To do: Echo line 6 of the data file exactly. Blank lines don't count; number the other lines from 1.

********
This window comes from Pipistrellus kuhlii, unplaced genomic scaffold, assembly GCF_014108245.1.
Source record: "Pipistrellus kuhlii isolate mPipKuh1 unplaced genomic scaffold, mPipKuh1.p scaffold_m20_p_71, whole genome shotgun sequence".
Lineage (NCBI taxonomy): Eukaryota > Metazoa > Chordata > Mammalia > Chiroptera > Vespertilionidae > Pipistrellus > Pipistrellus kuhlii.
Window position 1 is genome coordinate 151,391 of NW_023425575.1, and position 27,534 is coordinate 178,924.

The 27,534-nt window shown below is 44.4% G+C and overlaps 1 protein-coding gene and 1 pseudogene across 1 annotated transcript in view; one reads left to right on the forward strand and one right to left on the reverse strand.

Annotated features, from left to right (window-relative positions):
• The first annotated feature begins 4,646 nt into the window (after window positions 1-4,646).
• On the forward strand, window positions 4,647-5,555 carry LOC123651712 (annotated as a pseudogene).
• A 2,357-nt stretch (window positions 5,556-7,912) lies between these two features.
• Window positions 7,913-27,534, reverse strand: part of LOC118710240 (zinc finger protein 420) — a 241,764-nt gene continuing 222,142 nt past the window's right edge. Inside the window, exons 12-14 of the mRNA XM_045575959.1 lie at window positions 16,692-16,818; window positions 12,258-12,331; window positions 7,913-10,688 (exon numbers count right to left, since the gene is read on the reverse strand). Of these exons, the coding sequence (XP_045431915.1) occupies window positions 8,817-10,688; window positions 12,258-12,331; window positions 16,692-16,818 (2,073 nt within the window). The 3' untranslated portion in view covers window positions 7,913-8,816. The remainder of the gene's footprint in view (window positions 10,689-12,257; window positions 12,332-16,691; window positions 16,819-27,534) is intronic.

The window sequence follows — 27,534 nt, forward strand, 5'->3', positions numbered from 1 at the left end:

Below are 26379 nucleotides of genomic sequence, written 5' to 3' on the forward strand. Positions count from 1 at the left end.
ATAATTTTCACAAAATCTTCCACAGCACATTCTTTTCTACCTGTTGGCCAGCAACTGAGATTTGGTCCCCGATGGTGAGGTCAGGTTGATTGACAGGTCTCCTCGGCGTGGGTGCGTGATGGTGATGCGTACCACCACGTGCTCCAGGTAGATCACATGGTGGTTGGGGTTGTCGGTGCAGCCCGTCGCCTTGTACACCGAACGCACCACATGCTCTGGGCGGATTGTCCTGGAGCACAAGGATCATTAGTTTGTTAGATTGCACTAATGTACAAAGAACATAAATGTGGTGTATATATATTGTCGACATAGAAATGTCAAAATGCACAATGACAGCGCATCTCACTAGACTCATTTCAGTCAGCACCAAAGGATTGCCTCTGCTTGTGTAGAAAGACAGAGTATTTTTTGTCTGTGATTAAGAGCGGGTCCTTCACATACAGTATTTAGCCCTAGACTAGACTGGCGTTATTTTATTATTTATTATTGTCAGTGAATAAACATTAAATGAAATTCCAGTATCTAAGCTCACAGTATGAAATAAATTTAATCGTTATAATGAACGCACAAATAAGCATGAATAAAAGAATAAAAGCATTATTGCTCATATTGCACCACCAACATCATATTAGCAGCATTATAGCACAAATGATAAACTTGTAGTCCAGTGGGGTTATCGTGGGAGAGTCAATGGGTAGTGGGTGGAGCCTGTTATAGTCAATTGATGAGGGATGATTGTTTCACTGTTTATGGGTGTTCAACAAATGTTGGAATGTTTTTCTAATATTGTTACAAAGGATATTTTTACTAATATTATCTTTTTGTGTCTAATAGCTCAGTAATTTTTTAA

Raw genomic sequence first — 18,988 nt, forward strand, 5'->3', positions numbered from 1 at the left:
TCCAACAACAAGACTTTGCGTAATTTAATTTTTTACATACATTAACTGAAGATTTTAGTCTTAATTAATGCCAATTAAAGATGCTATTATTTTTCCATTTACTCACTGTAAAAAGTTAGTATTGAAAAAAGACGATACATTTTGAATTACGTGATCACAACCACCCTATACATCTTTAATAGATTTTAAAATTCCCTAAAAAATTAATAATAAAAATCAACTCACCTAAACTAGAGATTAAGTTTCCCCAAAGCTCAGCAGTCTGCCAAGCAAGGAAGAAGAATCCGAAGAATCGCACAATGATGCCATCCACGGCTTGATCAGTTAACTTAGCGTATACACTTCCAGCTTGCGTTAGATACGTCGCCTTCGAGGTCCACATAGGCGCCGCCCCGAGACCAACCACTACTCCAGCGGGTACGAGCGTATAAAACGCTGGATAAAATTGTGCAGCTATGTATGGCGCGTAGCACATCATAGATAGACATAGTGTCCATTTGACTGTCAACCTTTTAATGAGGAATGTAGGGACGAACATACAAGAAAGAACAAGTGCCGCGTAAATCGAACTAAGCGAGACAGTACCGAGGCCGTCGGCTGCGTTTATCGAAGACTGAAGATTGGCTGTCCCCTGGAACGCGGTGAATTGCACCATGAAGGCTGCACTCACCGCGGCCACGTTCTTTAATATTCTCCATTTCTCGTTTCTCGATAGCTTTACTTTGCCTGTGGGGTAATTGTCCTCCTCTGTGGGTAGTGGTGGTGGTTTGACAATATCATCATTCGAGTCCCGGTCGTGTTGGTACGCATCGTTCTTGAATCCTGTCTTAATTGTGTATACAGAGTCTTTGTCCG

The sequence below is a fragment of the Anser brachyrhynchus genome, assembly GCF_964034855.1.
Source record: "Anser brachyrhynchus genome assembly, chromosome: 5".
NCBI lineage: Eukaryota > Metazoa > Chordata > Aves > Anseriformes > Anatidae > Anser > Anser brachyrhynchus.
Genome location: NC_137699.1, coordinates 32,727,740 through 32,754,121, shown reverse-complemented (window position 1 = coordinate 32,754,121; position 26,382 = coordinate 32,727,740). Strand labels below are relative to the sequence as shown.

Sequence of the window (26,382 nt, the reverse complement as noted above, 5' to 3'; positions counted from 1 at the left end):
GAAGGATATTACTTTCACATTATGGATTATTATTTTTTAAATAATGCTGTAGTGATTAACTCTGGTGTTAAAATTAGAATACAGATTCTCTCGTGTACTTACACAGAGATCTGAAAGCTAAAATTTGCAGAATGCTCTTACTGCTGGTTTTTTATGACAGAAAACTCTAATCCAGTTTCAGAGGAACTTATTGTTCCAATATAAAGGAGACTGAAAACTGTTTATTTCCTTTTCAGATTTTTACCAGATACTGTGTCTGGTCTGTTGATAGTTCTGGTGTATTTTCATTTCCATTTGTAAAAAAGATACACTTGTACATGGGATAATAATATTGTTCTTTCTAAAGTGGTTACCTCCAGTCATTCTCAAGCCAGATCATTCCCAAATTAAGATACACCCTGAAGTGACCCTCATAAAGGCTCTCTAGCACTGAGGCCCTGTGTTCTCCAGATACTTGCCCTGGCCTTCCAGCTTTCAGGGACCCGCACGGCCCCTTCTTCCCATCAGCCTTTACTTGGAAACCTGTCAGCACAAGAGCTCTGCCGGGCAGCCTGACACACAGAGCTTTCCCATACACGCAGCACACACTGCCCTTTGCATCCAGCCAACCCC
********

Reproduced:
Annotated features, from left to right (window-relative positions):